Rail strike will force businesses to work flexibly and avoid ‘presenteeism’

The Network Rail strike, which threatens nationwide commuter chaos next week, is a timely reminder to businesses to measure staff performance on output rather than succumb to ‘presenteeism’, HR professionals have said.

Rather than see staff waste hours struggling to get to work by train or on overcrowded roads next week, managers should give employees autonomy to work from home or flexibly to get the best out of them, according to HR experts.

The first national rail strike in 16 years is planned between 6-9 April next week, just after the Easter bank holiday, threatening to disrupt thousands of commuter journeys.

Roy Mark, former HR chief at DSGi Business, the owner of Dixons, told Personnel Today: “[The strike] is an opportunity for HR to emphasise the cost and service benefits of various forms of flexible working. We now have a greater range of technical solutions but still have some resistance from managers to their adoption, often due to ‘presenteeism’ still being how managers measure output.”

Mark, now managing director of HR consultancy Total HRM, added managers will have to adopt more flexible working practices in the year ahead. “Unfortunately I fear the changes required to respond to the recession mean more industrial action across 2010 is inevitable, particularly in the public sector.”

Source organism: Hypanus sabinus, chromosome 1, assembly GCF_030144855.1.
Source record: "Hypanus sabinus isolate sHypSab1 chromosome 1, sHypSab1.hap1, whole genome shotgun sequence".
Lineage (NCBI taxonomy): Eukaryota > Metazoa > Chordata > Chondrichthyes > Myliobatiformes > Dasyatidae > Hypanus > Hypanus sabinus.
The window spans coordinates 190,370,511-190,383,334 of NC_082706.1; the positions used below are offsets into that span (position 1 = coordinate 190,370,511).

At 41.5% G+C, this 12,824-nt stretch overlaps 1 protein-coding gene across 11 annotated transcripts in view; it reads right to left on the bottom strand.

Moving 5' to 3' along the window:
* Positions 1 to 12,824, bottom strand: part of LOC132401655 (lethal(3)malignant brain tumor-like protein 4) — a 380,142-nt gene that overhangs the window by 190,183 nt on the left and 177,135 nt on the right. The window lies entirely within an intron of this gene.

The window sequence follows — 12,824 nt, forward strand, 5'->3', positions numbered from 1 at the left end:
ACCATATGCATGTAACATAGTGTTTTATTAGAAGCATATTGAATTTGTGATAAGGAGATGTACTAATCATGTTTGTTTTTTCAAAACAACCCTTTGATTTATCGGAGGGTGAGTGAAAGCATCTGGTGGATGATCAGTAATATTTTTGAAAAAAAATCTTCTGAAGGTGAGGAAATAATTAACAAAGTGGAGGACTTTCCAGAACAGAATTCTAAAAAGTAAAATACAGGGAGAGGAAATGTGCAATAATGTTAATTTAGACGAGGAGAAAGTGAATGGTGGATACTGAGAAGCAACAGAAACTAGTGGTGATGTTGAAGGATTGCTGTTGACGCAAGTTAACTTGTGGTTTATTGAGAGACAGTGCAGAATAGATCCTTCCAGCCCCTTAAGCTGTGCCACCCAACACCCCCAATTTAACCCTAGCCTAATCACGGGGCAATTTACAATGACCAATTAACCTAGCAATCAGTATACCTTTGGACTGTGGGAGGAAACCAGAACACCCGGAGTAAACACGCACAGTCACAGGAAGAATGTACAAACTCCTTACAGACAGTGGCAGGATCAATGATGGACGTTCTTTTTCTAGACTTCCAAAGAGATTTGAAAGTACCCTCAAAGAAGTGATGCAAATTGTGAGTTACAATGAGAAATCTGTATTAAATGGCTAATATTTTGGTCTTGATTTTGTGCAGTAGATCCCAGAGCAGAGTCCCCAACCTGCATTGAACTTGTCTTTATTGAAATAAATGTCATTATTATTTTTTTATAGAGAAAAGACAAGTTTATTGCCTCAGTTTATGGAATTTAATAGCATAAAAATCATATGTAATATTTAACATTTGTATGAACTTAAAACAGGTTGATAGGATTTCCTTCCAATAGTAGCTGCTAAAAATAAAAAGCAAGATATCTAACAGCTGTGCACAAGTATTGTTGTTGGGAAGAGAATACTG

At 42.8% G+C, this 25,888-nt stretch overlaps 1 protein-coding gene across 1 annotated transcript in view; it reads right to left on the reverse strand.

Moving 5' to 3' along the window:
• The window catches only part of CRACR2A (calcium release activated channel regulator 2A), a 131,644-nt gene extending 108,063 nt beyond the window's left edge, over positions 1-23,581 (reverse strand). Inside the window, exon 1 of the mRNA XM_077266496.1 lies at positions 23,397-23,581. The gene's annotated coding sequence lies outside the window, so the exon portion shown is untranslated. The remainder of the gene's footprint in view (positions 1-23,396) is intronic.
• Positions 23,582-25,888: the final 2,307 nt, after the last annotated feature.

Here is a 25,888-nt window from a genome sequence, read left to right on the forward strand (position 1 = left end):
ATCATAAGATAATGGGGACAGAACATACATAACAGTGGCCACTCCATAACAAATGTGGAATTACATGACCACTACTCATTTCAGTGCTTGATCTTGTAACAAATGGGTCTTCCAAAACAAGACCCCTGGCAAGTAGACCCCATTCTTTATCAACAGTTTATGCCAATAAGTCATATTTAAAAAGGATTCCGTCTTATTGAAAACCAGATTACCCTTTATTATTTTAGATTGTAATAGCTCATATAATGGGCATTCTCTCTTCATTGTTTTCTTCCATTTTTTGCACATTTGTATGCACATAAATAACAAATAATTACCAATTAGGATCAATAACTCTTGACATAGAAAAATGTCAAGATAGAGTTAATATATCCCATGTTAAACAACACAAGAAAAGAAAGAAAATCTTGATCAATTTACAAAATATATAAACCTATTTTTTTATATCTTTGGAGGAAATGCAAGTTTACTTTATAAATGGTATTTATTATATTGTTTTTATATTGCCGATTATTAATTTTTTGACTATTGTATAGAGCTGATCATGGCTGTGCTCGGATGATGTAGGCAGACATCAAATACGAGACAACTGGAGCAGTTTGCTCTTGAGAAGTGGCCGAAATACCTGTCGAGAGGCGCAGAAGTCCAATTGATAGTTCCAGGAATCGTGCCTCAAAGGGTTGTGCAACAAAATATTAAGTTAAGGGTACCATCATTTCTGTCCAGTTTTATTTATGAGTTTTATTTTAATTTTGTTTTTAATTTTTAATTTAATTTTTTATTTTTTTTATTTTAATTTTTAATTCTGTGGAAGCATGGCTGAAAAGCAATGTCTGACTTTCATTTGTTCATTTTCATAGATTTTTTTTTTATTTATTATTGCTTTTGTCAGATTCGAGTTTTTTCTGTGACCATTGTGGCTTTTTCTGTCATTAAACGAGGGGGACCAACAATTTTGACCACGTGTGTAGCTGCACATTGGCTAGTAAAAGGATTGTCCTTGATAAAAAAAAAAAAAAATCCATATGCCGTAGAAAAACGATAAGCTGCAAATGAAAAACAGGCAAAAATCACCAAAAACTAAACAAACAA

Adrian Farley, HR director at Strategic Thought Group, added: “Regardless of whether it is blizzards, swine flu or industrial action, it just underlines the importance of risk management in the modern business world to enable us to build contingencies and ensure business continuity. The fact is we are managers and stuff happens.”

Earlier this year, the snow and icy conditions caused several employees havoc on the roads and trains, with many opting to work from home or different working hours.


Is an employer required to pay employees who arrive late or do not arrive at all due to disruptions to public transport? 
If an employer closes its business because disrupted public transport prevents employees from attending work does it have to pay its employees? 
Can an employer require its employees to take holiday at a particular time?

Source: XpertHR

Stephen Hall, chief executive of consultancy Interim HR Practitioners, said his firm was already preparing for inevitable disruption next week. “My team have already talked with clients to agree contingency plans, including out-of-office meeting points, conference calls, and working from home with direct communications with key clients and stakeholders,” he said.

Yesterday, business groups warned some firms – who cannot rely on homeworking – may be forced to shut down for the week and impose unpaid leave on staff rather than face four days of lost productivity.

The TUC has previously urged employers not to dock pay of workers who cannot turn up through no fault of their own.

Meanwhile, other HR chiefs were angry that the strikes were set to go ahead.

Moira Brown, HR director at social care provider Care South, said: “The strike is likely to result in heated debate among other employees and employers who are trying to run their businesses at a tough economic time. The strike is unlikely to generate much sympathy from employees trying to get to work.”

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